Here, url is the URL of the website from where you access the data and send the request. The params is a dictionary or a list of tuples used to send a query string. The args can be any one or more of the various named arguments (optional) offered by the GET method. And, these are:

allow_redirects – This is a Boolean value used to enable or disable redirection. Default value: True

auth – This is a tuple for enabling an HTTP authentication. Default value: None

cert – This can be a tuple or a string for mentioning a cert file or key. Default value: None

timeout – It is can be a tuple or a number that indicates the number of seconds to wait for the client to establish a connection or before sending a response. Default value: None

verify – This is a string or a Boolean value that indicates the server’s TLS certificate verification.


The default value is True.


cookies – This is a dictionary of cookies that you want to send to the specified URL. Default value: None

headers – This is a dictionary containing HTTP headers that you wish to send to a URL. Default value: None

stream – It is a Boolean value True or False that indicates whether the response should be streamed (True) or immediately downloaded (False). Default value: False

proxies – This is a dictionary of the protocol for the proxy URL. Default value: None

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After successfully sending the GET request, the method will return requests. Response object. This object stores the response that is obtained from the server. You can store the result of the get() method in a variable. Then, you can examine the details of this response. The important properties that help you in this regard are as follows:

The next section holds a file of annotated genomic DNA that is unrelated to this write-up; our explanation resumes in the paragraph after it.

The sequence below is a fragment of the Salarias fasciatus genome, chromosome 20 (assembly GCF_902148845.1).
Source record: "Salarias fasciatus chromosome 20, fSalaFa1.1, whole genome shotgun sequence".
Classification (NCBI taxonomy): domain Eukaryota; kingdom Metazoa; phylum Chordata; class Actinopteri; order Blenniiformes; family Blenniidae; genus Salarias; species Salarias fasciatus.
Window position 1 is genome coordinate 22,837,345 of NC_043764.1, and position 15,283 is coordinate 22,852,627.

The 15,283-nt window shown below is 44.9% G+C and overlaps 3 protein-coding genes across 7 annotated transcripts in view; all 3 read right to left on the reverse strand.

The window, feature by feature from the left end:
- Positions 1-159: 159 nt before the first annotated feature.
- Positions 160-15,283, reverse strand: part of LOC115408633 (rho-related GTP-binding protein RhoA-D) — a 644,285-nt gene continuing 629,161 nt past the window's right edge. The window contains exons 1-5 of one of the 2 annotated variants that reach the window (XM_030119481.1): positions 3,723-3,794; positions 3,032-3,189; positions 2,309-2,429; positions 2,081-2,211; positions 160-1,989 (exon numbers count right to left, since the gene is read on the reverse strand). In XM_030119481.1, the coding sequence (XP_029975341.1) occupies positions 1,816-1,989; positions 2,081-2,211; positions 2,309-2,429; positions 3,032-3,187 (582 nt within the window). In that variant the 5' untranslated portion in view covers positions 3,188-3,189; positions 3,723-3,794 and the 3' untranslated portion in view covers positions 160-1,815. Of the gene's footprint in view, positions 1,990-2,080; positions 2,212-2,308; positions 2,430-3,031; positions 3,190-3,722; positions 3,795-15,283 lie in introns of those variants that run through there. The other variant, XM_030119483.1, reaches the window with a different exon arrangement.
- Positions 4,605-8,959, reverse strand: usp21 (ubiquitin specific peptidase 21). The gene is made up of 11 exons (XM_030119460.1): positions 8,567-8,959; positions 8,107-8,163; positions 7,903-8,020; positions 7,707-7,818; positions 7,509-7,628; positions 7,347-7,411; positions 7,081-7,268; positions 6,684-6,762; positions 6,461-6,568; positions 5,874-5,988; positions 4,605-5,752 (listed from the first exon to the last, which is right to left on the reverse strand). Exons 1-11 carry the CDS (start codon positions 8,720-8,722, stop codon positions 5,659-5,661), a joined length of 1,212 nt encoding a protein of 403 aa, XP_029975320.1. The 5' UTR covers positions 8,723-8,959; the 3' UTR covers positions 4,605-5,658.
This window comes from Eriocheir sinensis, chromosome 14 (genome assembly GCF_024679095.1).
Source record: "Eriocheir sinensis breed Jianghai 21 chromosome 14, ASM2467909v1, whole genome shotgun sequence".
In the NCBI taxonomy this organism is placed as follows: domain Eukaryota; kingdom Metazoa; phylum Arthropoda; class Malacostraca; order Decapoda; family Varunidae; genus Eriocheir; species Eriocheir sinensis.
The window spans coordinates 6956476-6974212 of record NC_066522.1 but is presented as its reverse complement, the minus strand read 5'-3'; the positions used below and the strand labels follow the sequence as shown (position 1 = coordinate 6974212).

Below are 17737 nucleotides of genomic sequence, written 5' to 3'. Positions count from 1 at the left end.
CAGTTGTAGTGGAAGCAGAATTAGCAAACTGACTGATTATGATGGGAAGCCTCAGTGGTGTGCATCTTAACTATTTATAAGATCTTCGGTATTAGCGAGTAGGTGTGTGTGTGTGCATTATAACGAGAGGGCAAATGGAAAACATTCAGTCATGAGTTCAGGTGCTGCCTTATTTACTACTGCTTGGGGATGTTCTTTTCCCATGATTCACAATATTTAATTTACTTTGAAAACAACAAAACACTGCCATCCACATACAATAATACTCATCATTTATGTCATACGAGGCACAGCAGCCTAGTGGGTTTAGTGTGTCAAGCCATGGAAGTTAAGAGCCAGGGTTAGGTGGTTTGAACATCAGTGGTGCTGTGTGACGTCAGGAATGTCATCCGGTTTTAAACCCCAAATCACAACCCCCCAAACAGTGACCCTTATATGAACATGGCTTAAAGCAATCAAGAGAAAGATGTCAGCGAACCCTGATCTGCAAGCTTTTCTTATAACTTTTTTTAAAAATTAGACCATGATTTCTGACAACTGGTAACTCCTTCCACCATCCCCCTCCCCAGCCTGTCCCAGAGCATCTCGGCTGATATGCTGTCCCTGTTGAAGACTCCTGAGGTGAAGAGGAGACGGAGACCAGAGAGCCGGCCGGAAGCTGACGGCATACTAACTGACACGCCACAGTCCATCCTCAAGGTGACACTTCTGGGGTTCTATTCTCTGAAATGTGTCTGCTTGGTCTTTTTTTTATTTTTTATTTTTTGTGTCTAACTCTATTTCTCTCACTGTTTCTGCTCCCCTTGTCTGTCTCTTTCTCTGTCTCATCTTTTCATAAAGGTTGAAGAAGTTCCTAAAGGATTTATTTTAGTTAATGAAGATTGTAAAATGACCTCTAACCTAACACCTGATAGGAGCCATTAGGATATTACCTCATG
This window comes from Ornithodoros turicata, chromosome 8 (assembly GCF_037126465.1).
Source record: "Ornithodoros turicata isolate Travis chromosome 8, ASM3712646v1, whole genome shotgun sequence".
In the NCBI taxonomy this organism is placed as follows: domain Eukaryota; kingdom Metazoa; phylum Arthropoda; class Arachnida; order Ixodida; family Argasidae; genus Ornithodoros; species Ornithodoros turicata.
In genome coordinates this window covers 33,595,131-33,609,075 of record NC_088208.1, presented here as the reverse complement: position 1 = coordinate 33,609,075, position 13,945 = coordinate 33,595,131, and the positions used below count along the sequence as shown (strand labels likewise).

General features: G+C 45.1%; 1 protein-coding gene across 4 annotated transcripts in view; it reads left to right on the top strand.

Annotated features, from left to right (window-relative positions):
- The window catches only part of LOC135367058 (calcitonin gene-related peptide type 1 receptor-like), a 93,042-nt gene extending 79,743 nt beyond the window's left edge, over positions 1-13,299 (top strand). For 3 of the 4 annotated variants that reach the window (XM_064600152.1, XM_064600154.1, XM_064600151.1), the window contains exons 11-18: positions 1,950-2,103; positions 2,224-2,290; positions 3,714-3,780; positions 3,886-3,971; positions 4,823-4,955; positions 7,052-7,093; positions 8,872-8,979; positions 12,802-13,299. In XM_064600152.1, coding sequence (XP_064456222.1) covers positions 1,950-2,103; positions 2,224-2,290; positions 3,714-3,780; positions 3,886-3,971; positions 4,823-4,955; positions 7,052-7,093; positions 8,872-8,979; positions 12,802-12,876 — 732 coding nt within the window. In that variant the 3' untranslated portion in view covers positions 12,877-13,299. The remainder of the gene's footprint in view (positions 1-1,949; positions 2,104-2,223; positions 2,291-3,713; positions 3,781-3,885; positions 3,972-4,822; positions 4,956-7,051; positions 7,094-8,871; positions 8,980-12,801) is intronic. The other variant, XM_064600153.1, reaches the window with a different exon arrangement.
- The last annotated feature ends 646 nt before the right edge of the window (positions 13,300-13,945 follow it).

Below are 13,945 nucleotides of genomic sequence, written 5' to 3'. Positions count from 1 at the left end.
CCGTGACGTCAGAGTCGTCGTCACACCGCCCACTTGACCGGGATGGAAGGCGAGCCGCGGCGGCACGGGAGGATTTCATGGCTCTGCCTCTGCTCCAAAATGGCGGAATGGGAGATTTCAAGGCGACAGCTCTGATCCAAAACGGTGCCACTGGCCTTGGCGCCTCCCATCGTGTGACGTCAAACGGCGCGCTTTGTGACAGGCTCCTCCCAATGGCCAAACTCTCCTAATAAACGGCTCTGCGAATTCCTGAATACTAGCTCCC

response.content – This gives you the content of the data of the response.

response.status_code – This gives you the status of your request. For example, 200 OK means your request was successful, but 404 NOT FOUND means your request could not locate the resource for you.

response.cookies – This is used for obtaining a CookieJar object having all the cookies you got from the server.

POST Request

Post() method is used to send information to a server. The basic syntax for the request is:


requests.post(url, data={key: value}, json={key: value}, args)


Some of the important parameters are:


url – This is the URL where you want to send some data. This is a mandatory parameter.

data – This is an optional parameter that specifies a dictionary, file object or tuple you want to send to the URL.

json – This is the JSON object to be sent to the URL.

args can be any of the different named arguments, such as:


files – This is a dictionary of files for sending to the URL.

headers – A dictionary of HTTP headers to send to the specified URL.

cookies – This indicates the dictionary of cookies that you may want to send.

Just like get(), the post() method also returns a requests.Response object.


The post on python requests module will help you in getting a basic understanding of server requests. If you wish to learn more about Python and become a Python expert, check out our python crash course.